Estrogen‐related Mood Disorders: Reproductive Life Cycle Factors

  title={Estrogen‐related Mood Disorders: Reproductive Life Cycle Factors},
  author={S L Douma and Charles H. Husband and Mary Ellen O'Donnell and B. N. Barwin and A. Kirsten Woodend},
  journal={Advances in Nursing Science},
Women are at higher risk throughout their reproductive lives than are men for major depression. Numerous molecular and clinical studies have implicated estrogen in modulating brain function including that related to mood. In an attempt to present a conceptual model, the literature of the past 30 years on mood and well-being throughout reproductive life is reviewed as it relates to activity of endogenous, bio-identical, and synthetic estrogen in women. Results indicate that sudden estrogen… 

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  • J. Payne
  • Psychology
    International review of psychiatry
  • 2003
The evidence for the role of hormonal fluctuations, specifically estrogen, in triggering depressive symptoms in a subgroup of women is summarized and the potential role of estrogen in triggering depression symptoms via its effects on the serotonergic system, brain-derived neurotrophic factor and Protein Kinase C is reviewed.

Hormones and mood: from menarche to menopause and beyond.

Estrogen replacement therapy in the treatment of major depressive disorder in perimenopausal women.

This small study suggests that for some antidepressant-naive perimenopausal women with clinical depression, ERT may have antidepressant efficacy in depressed women who have minimal response to a selective serotonin reuptake inhibitor.

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Current data support a relationship between oestrogen and psychological well-being and suggest improvement in such symptoms via hormonal therapies or other interventions will probably lead to better quality of life for women and may actually impede the deterioration associated with ageing and certain medical illnesses.

The impact of testosterone imbalance on depression and women's health.

Menopause-related affective disorders: a justification for further study.

The authors identify a number of methodologic problems in earlier studies and suggest that further study is warranted and that it is premature to conclude that menopause-related affective syndromes do not exist, but provide guidelines for examining mood and behavioral changes that take place during the climacteric andMenopause.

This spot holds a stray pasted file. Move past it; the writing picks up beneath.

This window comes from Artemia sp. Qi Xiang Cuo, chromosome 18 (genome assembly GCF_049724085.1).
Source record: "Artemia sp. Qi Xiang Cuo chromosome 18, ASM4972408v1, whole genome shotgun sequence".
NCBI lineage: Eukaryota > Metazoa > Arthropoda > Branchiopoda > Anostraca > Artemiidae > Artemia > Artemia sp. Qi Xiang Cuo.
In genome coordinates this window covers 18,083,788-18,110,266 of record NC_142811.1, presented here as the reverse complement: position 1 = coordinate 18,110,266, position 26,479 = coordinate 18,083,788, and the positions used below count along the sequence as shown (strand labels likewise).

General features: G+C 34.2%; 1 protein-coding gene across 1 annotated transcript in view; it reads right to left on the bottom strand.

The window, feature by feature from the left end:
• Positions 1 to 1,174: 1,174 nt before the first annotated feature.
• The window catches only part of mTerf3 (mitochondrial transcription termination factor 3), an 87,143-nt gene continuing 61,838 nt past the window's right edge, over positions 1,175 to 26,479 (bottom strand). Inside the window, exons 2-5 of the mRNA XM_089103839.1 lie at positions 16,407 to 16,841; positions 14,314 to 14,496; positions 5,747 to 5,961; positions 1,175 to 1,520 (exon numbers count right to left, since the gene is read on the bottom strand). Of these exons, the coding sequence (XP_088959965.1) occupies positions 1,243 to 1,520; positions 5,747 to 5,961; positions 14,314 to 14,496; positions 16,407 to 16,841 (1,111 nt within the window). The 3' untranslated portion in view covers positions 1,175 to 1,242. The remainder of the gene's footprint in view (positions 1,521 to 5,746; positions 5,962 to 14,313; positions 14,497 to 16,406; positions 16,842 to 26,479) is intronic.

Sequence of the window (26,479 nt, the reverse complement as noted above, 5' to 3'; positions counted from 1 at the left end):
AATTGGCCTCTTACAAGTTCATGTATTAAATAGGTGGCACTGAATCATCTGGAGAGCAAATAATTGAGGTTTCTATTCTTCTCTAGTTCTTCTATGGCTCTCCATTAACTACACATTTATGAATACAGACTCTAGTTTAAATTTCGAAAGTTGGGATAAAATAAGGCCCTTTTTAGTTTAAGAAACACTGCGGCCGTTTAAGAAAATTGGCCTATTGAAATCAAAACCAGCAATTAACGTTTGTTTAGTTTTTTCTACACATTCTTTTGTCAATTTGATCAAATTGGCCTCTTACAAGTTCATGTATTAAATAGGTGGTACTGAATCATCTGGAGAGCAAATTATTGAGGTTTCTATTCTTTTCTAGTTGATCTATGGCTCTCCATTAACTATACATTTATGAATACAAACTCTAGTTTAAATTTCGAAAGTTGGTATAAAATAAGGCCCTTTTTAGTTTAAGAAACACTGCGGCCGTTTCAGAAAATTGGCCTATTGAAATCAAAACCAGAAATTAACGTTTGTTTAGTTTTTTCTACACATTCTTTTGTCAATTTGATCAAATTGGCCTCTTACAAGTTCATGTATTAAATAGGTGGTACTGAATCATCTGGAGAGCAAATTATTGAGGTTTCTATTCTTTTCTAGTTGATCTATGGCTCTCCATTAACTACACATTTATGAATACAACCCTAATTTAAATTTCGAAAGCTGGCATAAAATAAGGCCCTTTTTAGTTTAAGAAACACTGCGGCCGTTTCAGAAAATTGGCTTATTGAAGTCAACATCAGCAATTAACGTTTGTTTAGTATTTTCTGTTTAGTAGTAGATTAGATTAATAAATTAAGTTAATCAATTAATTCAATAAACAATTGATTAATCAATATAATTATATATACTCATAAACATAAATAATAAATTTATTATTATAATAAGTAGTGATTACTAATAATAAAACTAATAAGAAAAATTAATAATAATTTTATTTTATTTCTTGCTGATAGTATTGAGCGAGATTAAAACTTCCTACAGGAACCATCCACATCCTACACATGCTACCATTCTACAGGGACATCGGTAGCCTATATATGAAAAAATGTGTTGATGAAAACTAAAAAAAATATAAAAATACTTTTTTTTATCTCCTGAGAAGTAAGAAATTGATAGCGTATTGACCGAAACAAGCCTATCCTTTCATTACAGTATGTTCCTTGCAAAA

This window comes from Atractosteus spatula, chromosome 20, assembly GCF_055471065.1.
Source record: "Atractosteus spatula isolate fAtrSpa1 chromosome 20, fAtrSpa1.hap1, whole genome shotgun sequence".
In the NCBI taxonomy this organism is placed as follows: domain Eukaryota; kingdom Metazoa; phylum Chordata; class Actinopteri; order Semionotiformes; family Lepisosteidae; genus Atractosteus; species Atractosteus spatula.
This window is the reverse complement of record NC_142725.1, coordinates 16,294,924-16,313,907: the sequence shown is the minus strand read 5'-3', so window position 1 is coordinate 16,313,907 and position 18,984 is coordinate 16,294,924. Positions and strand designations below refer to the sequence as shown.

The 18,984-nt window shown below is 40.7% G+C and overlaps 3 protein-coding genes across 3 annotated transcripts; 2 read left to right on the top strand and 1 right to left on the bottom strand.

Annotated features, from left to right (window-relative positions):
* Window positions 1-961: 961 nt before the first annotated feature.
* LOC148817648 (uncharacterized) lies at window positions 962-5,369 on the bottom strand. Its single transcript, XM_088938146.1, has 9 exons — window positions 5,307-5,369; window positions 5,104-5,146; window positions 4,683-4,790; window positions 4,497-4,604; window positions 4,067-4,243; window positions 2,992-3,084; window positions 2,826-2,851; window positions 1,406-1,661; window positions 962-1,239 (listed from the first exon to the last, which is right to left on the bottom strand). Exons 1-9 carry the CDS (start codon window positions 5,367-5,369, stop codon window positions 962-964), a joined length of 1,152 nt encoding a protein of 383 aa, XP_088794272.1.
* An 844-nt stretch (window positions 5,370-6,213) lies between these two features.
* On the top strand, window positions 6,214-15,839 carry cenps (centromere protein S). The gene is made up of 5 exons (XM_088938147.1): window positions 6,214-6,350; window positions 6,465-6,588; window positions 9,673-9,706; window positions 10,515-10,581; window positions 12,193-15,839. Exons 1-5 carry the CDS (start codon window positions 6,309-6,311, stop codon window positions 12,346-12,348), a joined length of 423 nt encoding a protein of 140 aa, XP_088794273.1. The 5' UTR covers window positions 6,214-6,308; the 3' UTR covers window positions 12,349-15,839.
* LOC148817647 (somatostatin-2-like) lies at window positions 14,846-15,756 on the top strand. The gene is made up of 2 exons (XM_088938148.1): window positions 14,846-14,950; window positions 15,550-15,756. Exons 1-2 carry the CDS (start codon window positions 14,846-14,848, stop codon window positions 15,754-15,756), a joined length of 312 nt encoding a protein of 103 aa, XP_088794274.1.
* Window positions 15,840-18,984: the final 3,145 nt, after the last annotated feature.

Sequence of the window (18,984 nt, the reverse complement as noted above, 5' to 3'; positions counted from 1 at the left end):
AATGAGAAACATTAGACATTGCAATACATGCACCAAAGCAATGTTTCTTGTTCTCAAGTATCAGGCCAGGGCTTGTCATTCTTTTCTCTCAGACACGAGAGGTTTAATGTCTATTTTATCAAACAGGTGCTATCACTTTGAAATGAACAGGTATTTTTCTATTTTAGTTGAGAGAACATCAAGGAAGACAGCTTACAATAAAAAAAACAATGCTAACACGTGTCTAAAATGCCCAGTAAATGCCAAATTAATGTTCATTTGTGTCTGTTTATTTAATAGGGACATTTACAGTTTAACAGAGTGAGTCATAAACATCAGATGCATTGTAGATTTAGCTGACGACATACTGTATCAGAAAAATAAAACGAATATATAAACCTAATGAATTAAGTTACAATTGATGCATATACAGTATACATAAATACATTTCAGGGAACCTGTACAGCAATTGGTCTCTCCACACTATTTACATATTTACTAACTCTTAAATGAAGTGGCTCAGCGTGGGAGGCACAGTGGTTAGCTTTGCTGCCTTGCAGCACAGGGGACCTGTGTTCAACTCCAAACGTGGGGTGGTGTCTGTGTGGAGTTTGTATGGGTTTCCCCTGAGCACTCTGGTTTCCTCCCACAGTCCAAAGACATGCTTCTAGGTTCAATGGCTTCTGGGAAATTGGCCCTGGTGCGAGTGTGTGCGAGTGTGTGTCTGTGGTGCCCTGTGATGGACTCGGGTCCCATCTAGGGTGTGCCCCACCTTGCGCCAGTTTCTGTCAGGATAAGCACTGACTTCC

The female brain hypoestrogenic continuum from the premenstrual syndrome to menopause. A hypothesis and review of supporting data.

  • J. C. Arpels
  • Psychology, Biology
    The Journal of reproductive medicine
  • 1996
A theory to help unify the symptoms of premenstrual syndrome, postpartum blues and depression, the perimenopausal transition and menopause is proposed that whenever brain estrogen levels fall below the minimum brain estrogen requirement, brain center dysfunction may ensue.

Estrogen Receptor Gene Expression in Relation to Neuropsychiatric Disorders

The discrete anatomical organization of the ER mRNAs in the human brain provide evidence as to the specific neuronal populations in which the actions of ERs could modulate mood and thus underlie the neuropathology of psychiatric disorders such as depression.

Effects of gonadal steroids in women with a history of postpartum depression.

The data provide direct evidence in support of the involvement of the reproductive hormones estrogen and progesterone in the development of postpartum depression in a subgroup of women and suggest that women with a history of post partum depression are differentially sensitive to mood-destabilizing effects of gonadal steroids.